"Dispels the myth that people of color are somehow predisposed to poor health, blaming systemic injustice in the health care system." —New York Times Book Review
Legendary comedian D.L. Hughley uses his "hilarious yet soul-shaking" (Black Enterprise) humor to confront racism's unjust impact on the health and wellbeing of Blacks and minorities
White people love survival guides. But have you noticed they’re always about ridiculous activities in locations far from home, with chapters like “How to Survive an Avalanche" or "How to Live on Bugs in the Jungle.” Huh?!
You know who really needs a survival guide? Black and brown Americans. For surviving their own damn country! Minority populations wake up every day in a battle for their health and safety. Thankfully, legendary activist-comedian D.L. Hughley offers How to Survive America, a fearless satire that exposes racism’s unjust toll on our bodies and minds.
Even before COVID-19 disproportionately impacted minority communities, life expectancy for Blacks was a full three years less than for white Americans. The very air we breathe is more polluted, our water is more contaminated, our local food options are toxic, and our jobs are underpaid. Despite the obvious need, the quality of our health care is tragically inadequate. Our communities are statistically less safe than the average, and yet we’re terrorized by the law-enforcement and criminal-justice systems that are supposed to protect us, sending Blacks to prison at five times the rate of whites. Not least, our means of addressing these injustices—voting—is perennially under assault.
It’s enough to drive you crazy. Well, guess what? According to Cigna, Blacks are 20 percent more likely to report “psychological distress” yet “50 percent less likely to receive counseling or mental health treatment.” It’s almost like the entire country has been structured with no regard for our welfare. Hmmm.
Whether you’re Black, white, brown, or Asian, don’t leave home without arming yourself with How to Survive America!
D.L. Hughley is one of “The Original Kings of Comedy.” He hosts the national radio program The D.L. Hughley Show, which is syndicated in more than sixty markets. His comedy specials have appeared on HBO, Netflix, Comedy Central, and Showtime. His satirical documentary special, DL Hughley: The Endangered List, received the prestigious George Foster Peabody Award. He created and starred in the ABC sitcom The Hughleys. He is the author of the New York Times bestsellers How Not to Get Shot and Black Man, White House. How Not to Get Shot was selected as a finalist for the Goodreads Choice Awards and the Audie Awards. D.L. lives with his family in Los Angeles, California.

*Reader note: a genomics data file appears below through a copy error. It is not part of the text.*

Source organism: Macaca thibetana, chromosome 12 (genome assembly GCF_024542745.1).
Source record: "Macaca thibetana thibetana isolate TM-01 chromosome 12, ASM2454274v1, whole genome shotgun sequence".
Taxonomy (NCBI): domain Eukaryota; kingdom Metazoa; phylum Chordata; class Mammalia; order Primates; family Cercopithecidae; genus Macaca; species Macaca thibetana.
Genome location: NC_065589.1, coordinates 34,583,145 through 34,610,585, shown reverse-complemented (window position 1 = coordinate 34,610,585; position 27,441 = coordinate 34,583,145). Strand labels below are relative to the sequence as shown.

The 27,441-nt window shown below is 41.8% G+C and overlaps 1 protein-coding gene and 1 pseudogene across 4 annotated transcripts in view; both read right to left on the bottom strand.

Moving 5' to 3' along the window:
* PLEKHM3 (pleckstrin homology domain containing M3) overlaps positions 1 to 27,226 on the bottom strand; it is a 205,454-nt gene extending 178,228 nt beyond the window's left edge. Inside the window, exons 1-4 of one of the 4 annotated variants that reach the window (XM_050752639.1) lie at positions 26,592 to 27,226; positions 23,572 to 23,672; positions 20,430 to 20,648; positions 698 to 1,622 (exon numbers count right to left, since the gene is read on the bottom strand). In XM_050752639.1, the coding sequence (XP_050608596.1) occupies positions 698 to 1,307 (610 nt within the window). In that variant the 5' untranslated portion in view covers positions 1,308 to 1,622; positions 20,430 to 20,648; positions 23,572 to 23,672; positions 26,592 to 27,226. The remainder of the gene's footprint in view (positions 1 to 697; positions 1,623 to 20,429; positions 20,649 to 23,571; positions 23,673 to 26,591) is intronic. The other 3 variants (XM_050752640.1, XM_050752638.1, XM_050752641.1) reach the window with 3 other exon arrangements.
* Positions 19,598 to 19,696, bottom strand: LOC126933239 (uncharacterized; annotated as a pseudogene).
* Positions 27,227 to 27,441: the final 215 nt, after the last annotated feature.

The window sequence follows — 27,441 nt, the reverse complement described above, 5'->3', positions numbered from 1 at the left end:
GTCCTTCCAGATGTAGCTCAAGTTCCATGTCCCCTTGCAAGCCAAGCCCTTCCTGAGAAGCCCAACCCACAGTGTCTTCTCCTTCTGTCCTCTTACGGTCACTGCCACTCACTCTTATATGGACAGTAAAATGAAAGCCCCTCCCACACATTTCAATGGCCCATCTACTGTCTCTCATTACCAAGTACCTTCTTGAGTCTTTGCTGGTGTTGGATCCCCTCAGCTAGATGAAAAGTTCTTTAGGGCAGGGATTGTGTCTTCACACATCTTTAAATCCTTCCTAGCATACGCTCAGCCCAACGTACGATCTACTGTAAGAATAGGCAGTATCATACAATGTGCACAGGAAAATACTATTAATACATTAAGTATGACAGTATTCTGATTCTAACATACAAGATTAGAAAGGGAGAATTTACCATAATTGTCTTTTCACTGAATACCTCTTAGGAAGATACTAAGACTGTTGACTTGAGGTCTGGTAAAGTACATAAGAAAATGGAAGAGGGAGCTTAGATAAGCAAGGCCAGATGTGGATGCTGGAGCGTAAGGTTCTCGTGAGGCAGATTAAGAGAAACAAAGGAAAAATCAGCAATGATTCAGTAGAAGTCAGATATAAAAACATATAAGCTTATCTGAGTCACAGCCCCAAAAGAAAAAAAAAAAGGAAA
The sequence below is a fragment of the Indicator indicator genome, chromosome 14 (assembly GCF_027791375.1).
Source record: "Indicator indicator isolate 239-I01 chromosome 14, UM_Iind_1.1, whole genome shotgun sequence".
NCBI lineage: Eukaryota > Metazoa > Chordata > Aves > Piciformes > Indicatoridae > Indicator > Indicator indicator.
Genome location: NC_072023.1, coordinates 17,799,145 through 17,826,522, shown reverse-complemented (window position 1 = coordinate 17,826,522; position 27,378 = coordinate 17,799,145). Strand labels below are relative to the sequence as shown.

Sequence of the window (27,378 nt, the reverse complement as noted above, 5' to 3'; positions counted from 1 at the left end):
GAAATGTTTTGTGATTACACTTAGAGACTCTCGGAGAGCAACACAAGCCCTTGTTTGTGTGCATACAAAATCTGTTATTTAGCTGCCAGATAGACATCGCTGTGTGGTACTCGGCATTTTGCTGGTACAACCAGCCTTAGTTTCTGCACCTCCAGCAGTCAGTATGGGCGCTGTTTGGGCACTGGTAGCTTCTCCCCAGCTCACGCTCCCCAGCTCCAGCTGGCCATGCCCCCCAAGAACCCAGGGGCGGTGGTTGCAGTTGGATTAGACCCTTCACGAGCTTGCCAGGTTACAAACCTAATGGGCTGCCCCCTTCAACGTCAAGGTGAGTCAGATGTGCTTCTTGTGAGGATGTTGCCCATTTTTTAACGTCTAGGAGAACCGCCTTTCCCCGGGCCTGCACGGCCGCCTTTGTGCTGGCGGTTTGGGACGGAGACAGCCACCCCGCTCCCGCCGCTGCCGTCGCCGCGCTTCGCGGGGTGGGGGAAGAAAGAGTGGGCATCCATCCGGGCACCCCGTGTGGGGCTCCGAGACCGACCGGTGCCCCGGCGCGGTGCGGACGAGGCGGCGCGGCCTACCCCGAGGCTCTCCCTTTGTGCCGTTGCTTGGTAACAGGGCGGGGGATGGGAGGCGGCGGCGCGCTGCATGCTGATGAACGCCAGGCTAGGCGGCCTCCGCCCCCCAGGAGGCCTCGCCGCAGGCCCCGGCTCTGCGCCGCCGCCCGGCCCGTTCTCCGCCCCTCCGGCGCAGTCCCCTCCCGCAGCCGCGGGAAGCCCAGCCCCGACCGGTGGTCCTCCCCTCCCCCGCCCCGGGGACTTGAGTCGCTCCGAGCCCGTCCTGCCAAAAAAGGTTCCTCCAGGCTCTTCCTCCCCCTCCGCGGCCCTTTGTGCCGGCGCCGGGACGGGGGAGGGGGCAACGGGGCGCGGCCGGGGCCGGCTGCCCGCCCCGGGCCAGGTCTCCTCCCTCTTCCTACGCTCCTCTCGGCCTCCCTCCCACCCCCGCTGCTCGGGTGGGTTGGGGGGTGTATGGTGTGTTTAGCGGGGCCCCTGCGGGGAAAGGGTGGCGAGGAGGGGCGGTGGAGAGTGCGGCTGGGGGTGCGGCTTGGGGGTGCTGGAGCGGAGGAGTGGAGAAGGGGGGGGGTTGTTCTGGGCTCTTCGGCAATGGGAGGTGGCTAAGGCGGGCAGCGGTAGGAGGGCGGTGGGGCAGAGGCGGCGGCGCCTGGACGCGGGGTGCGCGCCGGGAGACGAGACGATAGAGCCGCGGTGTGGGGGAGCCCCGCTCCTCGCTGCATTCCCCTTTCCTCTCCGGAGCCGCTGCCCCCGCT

Doug Moe is the co-author of two books for D.L. Hughley: “Surrender, White People!: Our Unconditional Terms for Peace” and the New York Times Bestseller “How Not to Get Shot: And Other Advice From White People” (“A satirical but apt addition to the culture’s fraught conversation about race.” - New York Times Book Review). His book “Man Vs Child: One Dad’s Guide to the Weirdness of Parenting” was named one of Amazon’s Best Humor Books of 2017. He’s a longtime performer and instructor at the Upright Citizens Brigade Theatre. On TV, you've maybe seen me in "Inside Amy Schumer," "30 Rock" or "Difficult People," among other places.
"Hughley dispels the myth that people of color are somehow predisposed to poor health, blaming systemic injustice in the health care system." — New York Times Book Review
“Hughley combines his comedic talents with personal history and experience as a political commentator to address glaring discrepancies between White and Black populations regarding overall health, access to health care, toxic environments, educational bias, and violence. … Darkly humorous. ... An acerbic and laser-focused demand for restorative racial justice from an ardent advocate.” — Kirkus Reviews
"Searingly hilarious." — Joy Reid
“Hughley uses his trademark humor to address the stark divisions in society that stem from centuries of white supremacy. His solution involves a reckoning with America's history, reparations, and a hard look at oneself.” — People on Surrender, White People!
“A satirical look at white supremacy, which examines racial inequality in the United States across education, health care and the housing market.” — New York Times on Surrender, White People!
“Brilliance. The book is amazing.” — Eddie S. Glaude Jr., Dept. of African American Studies, Princeton University (via Twitter), on Surrender, White People!
“A simultaneously humorous and serious take on race relations in the wake of a near unprecedented resistance effort to stem fatal police violence. ... The author effectively combines his outspoken comedic sensibilities with his longtime experience with political commentary. ... Mixes important statistics and earnest policy reforms with his witty perspective gained from his upbringing in South Central LA and decades of successful comedy tours in front of black and white audiences. Readers will frequently laugh out loud, but there’s far more to this couldn’t-be-timelier book than just jokes. ... Bitingly comedic.” — Kirkus Reviews on Surrender, White People!